Is it over?
Blockbuster’s announcement this week that it will exclusively stock Sony Blu-ray titles in most of its 1,700 stores dealt a major setback to Toshiba’s rival HD-DVD format. Experts said the decision could herald the beginning of the end of the format war for next-generation high-definition video discs.
Blockbuster, the nation’s largest video rental service, has stocked both formats in 250 stores since November as part of the trial run to gauge customer interest in the formats. The company said its customers rented Blu-ray titles instead of HD-DVD 70 percent of the time, according to the Associated Press. Though Blockbuster’s online service and its 250 trial-run stores will continue to stock both formats, the bulk of the retailer’s stores will exclusively carry Blu-ray.
“The fact that Blockbuster will mainly stock Blu-ray titles doesn’t mean the format war is over entirely, but it doesn’t look good for HD-DVD,” said Cynthia Brumfield, president of consulting firm Emerging Media Dynamics.
Blockbuster cautioned against reading too much into its decision.
“While it is still too early to say which high-definition format will become the industry standard, we will continue to closely monitor customer rental patterns both at our stores and online, so we can adjust our inventory mix accordingly and ensure that Blockbuster is offering customers the most convenient access to the movies they want, in the format they want,” said Matthew Smith, senior VP of merchandising for Blockbuster.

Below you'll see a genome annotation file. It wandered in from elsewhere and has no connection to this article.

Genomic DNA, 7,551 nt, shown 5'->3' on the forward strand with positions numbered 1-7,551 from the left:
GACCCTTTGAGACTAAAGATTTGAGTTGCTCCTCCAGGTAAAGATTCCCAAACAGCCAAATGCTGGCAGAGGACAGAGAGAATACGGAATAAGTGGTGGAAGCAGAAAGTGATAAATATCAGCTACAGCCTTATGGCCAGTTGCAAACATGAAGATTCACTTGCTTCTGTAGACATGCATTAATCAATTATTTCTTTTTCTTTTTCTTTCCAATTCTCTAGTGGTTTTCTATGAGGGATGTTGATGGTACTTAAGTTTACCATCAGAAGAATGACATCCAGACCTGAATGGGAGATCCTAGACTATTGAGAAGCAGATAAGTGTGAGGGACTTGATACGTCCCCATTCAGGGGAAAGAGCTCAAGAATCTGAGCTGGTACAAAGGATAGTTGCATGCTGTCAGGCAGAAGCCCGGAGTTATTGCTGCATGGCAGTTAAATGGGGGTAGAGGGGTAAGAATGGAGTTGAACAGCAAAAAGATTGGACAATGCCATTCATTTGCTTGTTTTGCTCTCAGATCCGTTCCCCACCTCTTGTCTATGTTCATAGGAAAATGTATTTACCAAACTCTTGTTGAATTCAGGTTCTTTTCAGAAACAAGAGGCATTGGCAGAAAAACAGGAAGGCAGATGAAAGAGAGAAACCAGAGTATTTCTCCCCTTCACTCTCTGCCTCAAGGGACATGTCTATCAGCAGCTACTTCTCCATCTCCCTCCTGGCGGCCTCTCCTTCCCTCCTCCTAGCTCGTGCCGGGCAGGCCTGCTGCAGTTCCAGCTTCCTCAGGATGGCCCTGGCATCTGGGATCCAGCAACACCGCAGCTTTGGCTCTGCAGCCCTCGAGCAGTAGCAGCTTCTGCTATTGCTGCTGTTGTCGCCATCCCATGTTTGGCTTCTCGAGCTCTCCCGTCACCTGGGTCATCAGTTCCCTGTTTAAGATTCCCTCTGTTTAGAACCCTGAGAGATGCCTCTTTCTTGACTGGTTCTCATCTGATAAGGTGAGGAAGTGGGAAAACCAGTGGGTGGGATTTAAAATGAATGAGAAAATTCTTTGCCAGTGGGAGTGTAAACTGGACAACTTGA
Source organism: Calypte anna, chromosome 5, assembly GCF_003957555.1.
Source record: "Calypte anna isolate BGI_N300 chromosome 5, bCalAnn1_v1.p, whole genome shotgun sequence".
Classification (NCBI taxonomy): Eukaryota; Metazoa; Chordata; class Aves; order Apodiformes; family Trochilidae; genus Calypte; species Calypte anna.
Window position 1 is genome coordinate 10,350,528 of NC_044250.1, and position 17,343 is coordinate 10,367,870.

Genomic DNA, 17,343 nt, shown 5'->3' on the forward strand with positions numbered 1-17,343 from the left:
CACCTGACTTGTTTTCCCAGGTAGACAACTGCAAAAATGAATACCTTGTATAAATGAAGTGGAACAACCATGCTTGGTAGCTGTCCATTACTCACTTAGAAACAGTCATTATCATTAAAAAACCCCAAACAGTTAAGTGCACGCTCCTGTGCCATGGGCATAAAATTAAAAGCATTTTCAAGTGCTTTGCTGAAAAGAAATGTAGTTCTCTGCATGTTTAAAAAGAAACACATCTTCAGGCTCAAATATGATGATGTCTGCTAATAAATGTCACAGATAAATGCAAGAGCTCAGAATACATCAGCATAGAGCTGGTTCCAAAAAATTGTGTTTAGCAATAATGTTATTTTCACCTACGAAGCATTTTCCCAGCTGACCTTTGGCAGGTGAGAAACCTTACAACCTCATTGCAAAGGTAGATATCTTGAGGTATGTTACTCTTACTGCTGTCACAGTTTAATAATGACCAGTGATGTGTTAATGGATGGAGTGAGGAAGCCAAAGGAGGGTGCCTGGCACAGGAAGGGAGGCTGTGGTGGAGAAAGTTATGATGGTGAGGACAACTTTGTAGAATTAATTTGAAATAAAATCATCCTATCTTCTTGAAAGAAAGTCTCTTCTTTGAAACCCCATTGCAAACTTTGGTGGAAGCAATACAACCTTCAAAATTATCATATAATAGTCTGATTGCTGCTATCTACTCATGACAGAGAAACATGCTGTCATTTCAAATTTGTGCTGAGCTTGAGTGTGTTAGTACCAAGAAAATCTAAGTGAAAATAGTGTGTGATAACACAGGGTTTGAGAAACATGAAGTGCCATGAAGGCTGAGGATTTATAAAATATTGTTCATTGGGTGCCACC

But according to an article in Video Business, there are now 1.5 million homes with Blu-ray players (including stand-alone players and PlayStation 3 units), compared with only 300,000 HD-DVD-equipped homes (including stand-alones and Xbox 360 player add-ons)—giving Blu-ray a 5-to-1 advantage.
Retailers are frustrated by the format battle because consumers are reluctant to embrace either format until a victor is declared. Stocking both titles takes up extra inventory space, and there are numerous anecdotal reports of consumer confusion about the rival products.
Blockbuster’s decision raised the possibility that retailers could push the format war to an early conclusion by devoting their shelf space to Sony.
Some users on AVS Forum, a Web chat room focused on hi-def, report finding their local Best Buy or Circuit City stocked with more Blu-ray titles than HD-DVD. Ms. Brumfield said big-box retailers have a little more leeway to continue stocking both formats.
“Big stores can afford to test the waters by stocking both kinds of discs,” Ms. Brumfield said.
A spokesman for Blockbuster’s online competitor, Netflix, acknowledged the battle tends to frustrate consumers, but said the service will continue to carry both formats.
“We like to give our members choice and not make their decisions for them,” said Netflix’s Steve Swasey. “We’re agnostic.”
As for Blockbuster’s claim that 70 percent of its next-generation rentals were from the Sony camp, Mr. Swasey said Netflix’s rental pattern is much more balanced.
“We’re seeing equal traction with both formats,” he said.
Blockbuster Verdict Could End Format War
Jun 21, 2007 • Post A Comment
Is it over?